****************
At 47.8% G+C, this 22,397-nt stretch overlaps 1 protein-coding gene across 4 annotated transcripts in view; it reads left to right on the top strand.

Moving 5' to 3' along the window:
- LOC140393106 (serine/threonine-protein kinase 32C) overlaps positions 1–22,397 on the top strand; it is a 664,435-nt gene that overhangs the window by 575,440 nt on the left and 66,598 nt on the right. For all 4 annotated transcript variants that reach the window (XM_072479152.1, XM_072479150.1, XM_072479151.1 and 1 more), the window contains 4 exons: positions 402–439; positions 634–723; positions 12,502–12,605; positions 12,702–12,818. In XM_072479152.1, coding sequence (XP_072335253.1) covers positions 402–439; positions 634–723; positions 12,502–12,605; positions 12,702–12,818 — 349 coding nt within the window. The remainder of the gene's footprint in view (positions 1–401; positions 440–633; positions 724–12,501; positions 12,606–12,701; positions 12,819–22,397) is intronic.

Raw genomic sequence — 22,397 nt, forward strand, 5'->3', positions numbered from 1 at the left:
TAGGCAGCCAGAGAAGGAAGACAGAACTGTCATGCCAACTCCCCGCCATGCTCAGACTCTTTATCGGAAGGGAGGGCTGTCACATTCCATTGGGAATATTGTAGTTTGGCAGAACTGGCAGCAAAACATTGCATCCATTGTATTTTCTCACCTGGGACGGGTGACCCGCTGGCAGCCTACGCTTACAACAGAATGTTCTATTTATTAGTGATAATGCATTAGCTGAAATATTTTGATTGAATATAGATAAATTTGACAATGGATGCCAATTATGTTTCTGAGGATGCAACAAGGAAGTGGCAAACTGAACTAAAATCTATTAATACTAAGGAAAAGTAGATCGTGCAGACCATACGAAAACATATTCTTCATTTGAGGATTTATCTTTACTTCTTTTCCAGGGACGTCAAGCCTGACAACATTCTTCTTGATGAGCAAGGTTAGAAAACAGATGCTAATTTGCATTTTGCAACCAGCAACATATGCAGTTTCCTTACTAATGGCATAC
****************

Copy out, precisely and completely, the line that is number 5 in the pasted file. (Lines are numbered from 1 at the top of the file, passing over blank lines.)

TAGGCAGCCAGAGAAGGAAGACAGAACTGTCATGCCAACTCCCCGCCATGCTCAGACTCTTTATCGGAAGGGAGGGCTGTCACATTCCATTGGGAATATTGTAGTTTGGCAGAACTGGCAGCAAAACATTGCATCCATTGTATTTTCTCACCTGGGACGGGTGACCCGCTGGCAGCCTACGCTTACAACAGAATGTTCTATTTATTAGTGATAATGCATTAGCTGAAATATTTTGATTGAATATAGATAAATTTGACAATGGATGCCAATTATGTTTCTGAGGATGCAACAAGGAAGTGGCAAACTGAACTAAAATCTATTAATACTAAGGAAAAGTAGATCGTGCAGACCATACGAAAACATATTCTTCATTTGAGGATTTATCTTTACTTCTTTTCCAGGGACGTCAAGCCTGACAACATTCTTCTTGATGAGCAAGGTTAGAAAACAGATGCTAATTTGCATTTTGCAACCAGCAACATATGCAGTTTCCTTACTAATGGCATAC